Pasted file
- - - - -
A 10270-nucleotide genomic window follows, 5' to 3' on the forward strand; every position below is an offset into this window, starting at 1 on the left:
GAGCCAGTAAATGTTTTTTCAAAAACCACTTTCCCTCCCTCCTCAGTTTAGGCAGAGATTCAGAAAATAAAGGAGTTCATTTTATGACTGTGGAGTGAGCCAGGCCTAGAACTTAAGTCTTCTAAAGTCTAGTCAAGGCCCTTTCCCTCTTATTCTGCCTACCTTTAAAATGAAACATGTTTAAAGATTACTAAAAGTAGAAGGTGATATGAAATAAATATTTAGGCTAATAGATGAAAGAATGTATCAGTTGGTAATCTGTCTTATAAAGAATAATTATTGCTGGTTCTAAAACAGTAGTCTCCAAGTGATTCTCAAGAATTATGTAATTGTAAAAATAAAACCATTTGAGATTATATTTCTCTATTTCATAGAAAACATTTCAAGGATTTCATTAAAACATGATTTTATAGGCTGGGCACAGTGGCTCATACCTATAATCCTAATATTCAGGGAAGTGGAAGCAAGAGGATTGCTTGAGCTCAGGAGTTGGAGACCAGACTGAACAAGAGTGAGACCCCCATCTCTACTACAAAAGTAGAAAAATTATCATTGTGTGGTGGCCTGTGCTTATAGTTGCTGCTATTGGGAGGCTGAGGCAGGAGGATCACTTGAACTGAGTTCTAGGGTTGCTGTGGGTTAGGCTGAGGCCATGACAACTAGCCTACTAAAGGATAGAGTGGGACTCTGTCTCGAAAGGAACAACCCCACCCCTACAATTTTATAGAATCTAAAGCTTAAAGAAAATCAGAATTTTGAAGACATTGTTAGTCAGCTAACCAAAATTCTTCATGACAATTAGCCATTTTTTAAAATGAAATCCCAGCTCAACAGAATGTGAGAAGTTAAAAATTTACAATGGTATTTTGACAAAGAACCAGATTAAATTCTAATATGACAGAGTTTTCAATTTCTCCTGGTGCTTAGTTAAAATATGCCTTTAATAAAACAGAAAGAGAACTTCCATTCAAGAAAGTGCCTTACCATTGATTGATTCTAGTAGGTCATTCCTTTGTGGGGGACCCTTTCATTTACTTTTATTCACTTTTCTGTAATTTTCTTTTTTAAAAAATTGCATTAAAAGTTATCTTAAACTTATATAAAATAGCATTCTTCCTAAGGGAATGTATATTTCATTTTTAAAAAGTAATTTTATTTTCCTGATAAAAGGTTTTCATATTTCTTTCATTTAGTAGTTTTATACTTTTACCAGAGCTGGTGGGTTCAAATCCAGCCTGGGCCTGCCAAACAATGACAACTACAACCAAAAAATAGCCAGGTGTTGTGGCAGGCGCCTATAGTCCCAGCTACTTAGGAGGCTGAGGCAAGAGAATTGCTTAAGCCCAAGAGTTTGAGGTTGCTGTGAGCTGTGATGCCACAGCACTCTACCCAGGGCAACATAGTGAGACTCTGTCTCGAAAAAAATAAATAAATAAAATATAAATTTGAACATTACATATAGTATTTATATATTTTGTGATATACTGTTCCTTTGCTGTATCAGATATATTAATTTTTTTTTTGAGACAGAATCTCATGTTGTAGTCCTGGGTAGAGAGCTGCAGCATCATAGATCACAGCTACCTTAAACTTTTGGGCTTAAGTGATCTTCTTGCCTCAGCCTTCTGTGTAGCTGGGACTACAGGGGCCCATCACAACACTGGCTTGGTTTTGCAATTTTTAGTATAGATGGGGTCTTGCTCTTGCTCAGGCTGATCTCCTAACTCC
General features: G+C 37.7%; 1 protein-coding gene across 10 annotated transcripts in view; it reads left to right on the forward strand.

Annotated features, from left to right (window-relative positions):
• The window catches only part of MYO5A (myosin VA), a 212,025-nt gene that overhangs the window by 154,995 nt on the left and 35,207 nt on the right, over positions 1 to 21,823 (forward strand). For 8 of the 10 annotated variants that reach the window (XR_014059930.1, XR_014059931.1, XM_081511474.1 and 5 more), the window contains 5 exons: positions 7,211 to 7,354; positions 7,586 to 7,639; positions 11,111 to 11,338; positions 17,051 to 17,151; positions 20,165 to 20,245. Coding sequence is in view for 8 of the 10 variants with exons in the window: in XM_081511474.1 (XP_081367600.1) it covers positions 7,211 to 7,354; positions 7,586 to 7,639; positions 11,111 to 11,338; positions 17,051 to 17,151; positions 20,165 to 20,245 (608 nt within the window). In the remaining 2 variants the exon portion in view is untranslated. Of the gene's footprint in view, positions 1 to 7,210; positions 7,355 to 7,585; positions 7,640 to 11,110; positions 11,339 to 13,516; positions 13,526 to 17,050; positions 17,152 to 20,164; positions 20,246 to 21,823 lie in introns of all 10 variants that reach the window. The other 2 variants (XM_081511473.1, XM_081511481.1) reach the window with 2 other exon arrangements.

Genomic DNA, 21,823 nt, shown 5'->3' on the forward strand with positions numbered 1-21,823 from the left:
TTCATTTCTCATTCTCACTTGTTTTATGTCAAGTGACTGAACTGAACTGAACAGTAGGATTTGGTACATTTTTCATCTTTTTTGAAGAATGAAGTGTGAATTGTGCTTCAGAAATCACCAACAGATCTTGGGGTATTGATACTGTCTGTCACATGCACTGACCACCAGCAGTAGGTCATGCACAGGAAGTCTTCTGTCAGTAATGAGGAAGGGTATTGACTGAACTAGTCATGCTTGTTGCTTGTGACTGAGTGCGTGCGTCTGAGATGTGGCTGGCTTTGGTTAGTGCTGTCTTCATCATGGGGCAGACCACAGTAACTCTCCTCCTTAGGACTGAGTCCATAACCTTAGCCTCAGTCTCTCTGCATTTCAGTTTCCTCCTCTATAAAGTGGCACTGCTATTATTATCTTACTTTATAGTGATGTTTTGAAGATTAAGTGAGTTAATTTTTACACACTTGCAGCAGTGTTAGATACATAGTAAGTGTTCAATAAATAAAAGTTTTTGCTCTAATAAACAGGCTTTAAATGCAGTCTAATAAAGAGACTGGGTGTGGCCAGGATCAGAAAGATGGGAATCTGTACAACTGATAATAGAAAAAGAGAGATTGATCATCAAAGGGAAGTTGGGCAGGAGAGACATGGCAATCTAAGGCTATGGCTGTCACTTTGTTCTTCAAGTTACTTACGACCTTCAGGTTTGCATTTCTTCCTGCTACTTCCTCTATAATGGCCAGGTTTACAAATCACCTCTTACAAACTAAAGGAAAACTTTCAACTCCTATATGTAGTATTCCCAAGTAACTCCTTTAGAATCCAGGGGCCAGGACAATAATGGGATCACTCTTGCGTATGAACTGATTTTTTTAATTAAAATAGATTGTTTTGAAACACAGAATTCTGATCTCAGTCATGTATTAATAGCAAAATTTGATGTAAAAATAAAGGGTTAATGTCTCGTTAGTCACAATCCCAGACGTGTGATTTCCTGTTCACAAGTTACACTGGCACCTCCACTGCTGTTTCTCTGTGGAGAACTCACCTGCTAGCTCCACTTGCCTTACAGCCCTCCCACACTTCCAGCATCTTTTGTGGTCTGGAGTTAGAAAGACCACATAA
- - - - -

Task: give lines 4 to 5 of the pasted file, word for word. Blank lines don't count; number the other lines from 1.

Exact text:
Annotated features, from left to right (window-relative positions):
• The window catches only part of MYO5A (myosin VA), a 212,025-nt gene that overhangs the window by 154,995 nt on the left and 35,207 nt on the right, over positions 1 to 21,823 (forward strand). For 8 of the 10 annotated variants that reach the window (XR_014059930.1, XR_014059931.1, XM_081511474.1 and 5 more), the window contains 5 exons: positions 7,211 to 7,354; positions 7,586 to 7,639; positions 11,111 to 11,338; positions 17,051 to 17,151; positions 20,165 to 20,245. Coding sequence is in view for 8 of the 10 variants with exons in the window: in XM_081511474.1 (XP_081367600.1) it covers positions 7,211 to 7,354; positions 7,586 to 7,639; positions 11,111 to 11,338; positions 17,051 to 17,151; positions 20,165 to 20,245 (608 nt within the window). In the remaining 2 variants the exon portion in view is untranslated. Of the gene's footprint in view, positions 1 to 7,210; positions 7,355 to 7,585; positions 7,640 to 11,110; positions 11,339 to 13,516; positions 13,526 to 17,050; positions 17,152 to 20,164; positions 20,246 to 21,823 lie in introns of all 10 variants that reach the window. The other 2 variants (XM_081511473.1, XM_081511481.1) reach the window with 2 other exon arrangements.